January 2013
Algonquin Park is a wonderful place to visit in the winter. Our trip took place in late January 2013. When we left our home in Southern Ontario, there was no snow on the ground. Making our way north, there was more and more snow as we got closer to the park. Algonquin had a good bedding of snow throughout the park. It was refreshing to see.

Being the weekend, there was quite a few people around; mostly skiers, birdwatchers and photographers. Along Opeongo Road, there were groups of people feeding the Gray Jays at just about every place a car could stop. At the opening of the Opeongo Lake, a River Otter was playing on the ice. We stopped and watched him slide on his belly and then bounced his way to a hole near the shore.

We headed to the Visitors Centre for lunch and to check out their feeders. There were Pine Grosbeaks, White-breasted Nuthatches, Redpolls, and a single shy White-winged Crossbill.

Later, on Highway 60, we came across a group of cars and, as we hoped, they were watching a Great Grey Owl on the edge of an opening on the north side of the road at Brewers Lake. It was getting late, so the light was a bit dim. The owl entertained us by making a drop to the ground in an attempt to catch a meal. He was unsuccessful and returned to his post.

Sunday, we woke up to a bitter cold morning as the thermometer dipped below minus 28 degrees Celsius. The morning included a visit to Spruce Bog Trail where we found the Boreal Chickadee among the regular suet visitors.

When we arrived at our yurt on Sunday afternoon, we were mobbed by Black-capped Chickadees and Red-breasted Nuthatches. Even before bringing out any sign of a bird feeder, they were landing on our gear and even on top of our heads. When we finally hung up our bird feeder, they were all busy visiting the feeder and enjoying the black sunflower seeds. Also peeking around the trees were a pair of Pine Martens.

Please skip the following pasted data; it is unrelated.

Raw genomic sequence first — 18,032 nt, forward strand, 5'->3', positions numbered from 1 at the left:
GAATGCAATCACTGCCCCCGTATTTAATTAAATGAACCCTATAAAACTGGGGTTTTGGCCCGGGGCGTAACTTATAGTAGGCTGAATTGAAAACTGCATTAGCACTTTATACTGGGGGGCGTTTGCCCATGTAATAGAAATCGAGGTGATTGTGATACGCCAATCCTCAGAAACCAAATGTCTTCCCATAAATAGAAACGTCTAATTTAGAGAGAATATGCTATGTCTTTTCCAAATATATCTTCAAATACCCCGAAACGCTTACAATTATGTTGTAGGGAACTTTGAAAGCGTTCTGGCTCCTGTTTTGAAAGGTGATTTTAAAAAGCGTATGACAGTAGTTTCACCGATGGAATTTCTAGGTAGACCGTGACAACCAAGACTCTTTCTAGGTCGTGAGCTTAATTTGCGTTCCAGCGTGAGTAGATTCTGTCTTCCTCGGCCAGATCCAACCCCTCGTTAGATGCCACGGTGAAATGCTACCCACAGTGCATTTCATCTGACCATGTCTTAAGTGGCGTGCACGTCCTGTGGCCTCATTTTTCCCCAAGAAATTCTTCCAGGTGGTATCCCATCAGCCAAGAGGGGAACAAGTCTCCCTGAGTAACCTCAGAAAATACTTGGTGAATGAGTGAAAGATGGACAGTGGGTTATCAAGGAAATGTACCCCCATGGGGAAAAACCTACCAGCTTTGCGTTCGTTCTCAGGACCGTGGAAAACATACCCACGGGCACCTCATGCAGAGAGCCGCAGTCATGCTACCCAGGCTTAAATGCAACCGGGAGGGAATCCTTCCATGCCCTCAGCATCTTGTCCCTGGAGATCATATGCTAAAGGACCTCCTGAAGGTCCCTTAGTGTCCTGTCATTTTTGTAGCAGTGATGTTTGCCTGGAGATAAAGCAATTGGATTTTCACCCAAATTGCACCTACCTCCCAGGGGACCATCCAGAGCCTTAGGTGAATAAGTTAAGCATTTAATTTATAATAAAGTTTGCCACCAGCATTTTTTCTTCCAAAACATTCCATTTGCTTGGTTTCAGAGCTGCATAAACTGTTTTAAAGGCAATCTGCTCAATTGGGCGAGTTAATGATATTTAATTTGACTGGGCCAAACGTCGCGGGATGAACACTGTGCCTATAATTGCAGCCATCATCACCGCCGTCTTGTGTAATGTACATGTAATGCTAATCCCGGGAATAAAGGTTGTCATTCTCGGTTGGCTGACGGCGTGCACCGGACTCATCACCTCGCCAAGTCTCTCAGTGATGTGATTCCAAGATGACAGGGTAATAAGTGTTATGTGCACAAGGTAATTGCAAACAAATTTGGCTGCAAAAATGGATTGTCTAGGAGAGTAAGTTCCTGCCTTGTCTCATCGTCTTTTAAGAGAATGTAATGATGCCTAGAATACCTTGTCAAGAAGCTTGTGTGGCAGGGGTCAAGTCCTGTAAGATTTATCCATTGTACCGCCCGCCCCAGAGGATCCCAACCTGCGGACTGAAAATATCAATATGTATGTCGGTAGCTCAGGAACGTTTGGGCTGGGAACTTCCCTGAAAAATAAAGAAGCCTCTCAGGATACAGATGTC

Later in the afternoon, we waded through the snow into Kearney Campground. Although there were no wildlife sightings, we certainly enjoyed the beautiful scenery.

It was a perfect evening for a campfire as it was a little cold and snowing lightly. It was quiet and windless, making it difficult to call it a night. However, soon the snow starting falling more heavily and we succumbed to the comfort of the warm yurt.

Monday morning, we woke up to a winter wonderland. It was snowing very heavily all night and there was already a good 20cm of freshly fallen snow on the ground. And there was no sign of it stopping any time soon. It was so amazing to be outside with our morning coffee and enjoying the birds gathering around our campsite.

There were very few people at Mew Lake Campground. By Monday afternoon, besides ourselves, there were a pair of campers in a yurt, the camp host & hostess in a Big Rig and our brave friend, Bev, camping in a tent. This was the emptiest we have ever seen it at Mew Lake.

When we were confident that the roads were clear enough for travel, we headed out. We stopped at Kearney to take some pictures of the winter wonderland. We moved onto the Spruce Bog Trail next and were surprised to see no wildlife at the suet that was so busy the day before. Finally, the first visitor was the Boreal Chickadee. He was followed by his Black-capped cousins, woodpeckers, jays and nuthatches. After a quick visit to the Visitor Centre, since the weather was still quite bad, we made our way back to our yurt.

Another evening enjoyed around the campfire even though snow had turned into freezing rain. We decided to pack up early the next morning and get on the road by mid morning as the forecast was calling for more freezing rain. We wish we could have stayed longer that day, because the landscape was absolutely spectacular.


Great Grey Owl  photo by Kathy deGroot

Boreal Chickadee   photo by Kathy deGroot

Kearney Creek  Tony deGroot

Spruce Bog Trail  photo by Tony deGroot